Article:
The word Manipulation has really gotten a bad rap. One thinks of trickery, deceptive planning and Madoff-type scheming. Of winners and of losers.
But the kind of manipulation a toddler brings to the table deserves a word bearing an entirely different connotation: experimental, boundary-testing, honest and incredibly curious. At this age, the last thing Opal is doing is scheming and devising well-laid plans ahead of time to put one over on her parents.
From her eyes as I see it, things may be going along as usual until it occurs to her wait—what if I can make them go differently? Suddenly a new notion visits—like a beckoning insect—questioning just how much power she could possibly exude over a circumstance.
Diapering has been an on-again off-again struggle for the last many months. She squiggles, she squirms, she twists and she turns (sorry, got caught up in the cadence there). Maybe it's simply a matter of finding the perfect thing to amuse her. Though, by the 5th unsuccessful thing offered— especially when there is somewhere we need to be—one gets pretty weary with the whole song and dance. We've tried time outs (read: turning my attention away for one solid minute), redirection (no dice) and, as a last resort, down-right holding her still until the diaper gets fastened (a technique I am hardly a fan of). What winds up happening is she eventually tires out, quits the fight and we get it done.
As a 15-month old, a true-blue toddler, she woke up one morning with the long-distance endurance of a penguin, to practice and execute her impressive skills of stubbornness. This is the same stubbornness, but of a slightly different brand, that has gotten her this far in life. It's carried her from a furry sac of water glued to the ground by gravity to a mobile, inquisitive, communicating garden-gnome miniature of a lady. And in the span of just over a year! Astounding! Each time I find myself rubbing the lamp in hopes of a baby with less gumption, I consider both side of this coin and am forced to withdrawal any hasty such wishes.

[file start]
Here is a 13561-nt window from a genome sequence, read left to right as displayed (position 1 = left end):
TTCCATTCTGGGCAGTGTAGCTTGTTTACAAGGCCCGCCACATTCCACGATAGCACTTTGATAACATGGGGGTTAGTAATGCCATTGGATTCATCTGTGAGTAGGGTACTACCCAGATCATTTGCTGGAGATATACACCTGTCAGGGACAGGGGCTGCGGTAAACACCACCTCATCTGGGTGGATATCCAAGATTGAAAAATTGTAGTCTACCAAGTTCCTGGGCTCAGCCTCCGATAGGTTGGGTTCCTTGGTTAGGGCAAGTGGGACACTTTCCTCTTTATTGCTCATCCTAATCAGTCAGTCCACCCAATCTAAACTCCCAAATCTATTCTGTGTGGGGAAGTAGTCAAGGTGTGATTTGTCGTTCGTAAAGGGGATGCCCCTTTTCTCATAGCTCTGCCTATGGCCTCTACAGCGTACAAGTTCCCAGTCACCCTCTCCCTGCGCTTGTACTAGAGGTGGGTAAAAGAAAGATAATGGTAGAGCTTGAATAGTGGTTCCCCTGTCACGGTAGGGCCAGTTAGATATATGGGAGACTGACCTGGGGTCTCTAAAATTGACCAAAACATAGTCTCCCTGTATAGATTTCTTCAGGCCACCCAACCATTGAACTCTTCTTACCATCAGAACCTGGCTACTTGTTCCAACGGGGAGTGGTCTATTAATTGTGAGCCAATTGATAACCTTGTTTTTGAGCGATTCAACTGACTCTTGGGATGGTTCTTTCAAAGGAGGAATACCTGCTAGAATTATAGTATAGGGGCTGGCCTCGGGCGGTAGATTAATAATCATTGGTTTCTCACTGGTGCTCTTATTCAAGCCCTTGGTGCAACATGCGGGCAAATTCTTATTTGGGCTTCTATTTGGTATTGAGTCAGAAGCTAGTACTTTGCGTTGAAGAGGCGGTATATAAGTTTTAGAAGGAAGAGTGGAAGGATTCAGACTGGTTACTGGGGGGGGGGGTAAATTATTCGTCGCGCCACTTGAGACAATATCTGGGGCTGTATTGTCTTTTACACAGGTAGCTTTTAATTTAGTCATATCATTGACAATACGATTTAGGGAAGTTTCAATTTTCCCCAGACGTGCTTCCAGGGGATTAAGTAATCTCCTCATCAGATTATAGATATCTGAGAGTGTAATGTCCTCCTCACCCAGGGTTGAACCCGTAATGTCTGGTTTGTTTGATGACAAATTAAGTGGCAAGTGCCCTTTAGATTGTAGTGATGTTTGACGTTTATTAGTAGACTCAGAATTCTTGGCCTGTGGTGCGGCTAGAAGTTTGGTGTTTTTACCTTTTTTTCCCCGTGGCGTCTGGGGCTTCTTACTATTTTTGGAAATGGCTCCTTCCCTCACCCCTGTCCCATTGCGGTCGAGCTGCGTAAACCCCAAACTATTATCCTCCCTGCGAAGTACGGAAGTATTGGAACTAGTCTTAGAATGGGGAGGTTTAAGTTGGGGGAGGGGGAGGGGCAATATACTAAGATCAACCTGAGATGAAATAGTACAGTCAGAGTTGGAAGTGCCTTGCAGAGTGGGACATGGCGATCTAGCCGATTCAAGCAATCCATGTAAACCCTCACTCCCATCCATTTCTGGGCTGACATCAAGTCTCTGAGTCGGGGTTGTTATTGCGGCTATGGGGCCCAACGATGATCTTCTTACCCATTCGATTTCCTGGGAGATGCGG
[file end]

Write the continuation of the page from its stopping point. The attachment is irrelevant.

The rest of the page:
Manipulation is the half-brother to stubbornness, two muscles that work to achieve one action. And there are times she plays both like two-hands-at-the-piano while mama stands by, gobsmacked. Lately I feel about as ineffective in my efforts to slice through it as a single twig inserted into a rodeo pen might be.
One specific example: The Bedtime Routine.
On this particular night in mention, the diapering was an incredible challenge. Opal absolutely gave it her best game. On the table, she arched her back, twisted to her belly, kicked, slapped and cried. I occupied her with toys, to no avail. I distracted her with songs and rhymes and games, to no avail. I told her "no" in a deep, calm, meaning-business tone. No response. I ignored her for a minute until she calmed down, blocking the sides of the changing table to keep her from falling off, which revved her even further. Ten full minutes had passed and we still had a naked, undiapered baby on our hands.
So I brought her to the floor, afraid she was going to hurt herself, knock her head on the wooden edges of the table from all this wrestling, or fall flat on her face. Also, I thought, perhaps a new environment would help. I was grossly mistaken. She not only was able to continue resisting to the degree she had been, she could now get up and run away, thus instigating a short-lived game of cat-and-mouse. Again, I tried turning my back and ignoring her for a minute—the baby-version of time out—but what I found once I turned back around was both hilarious and maddening.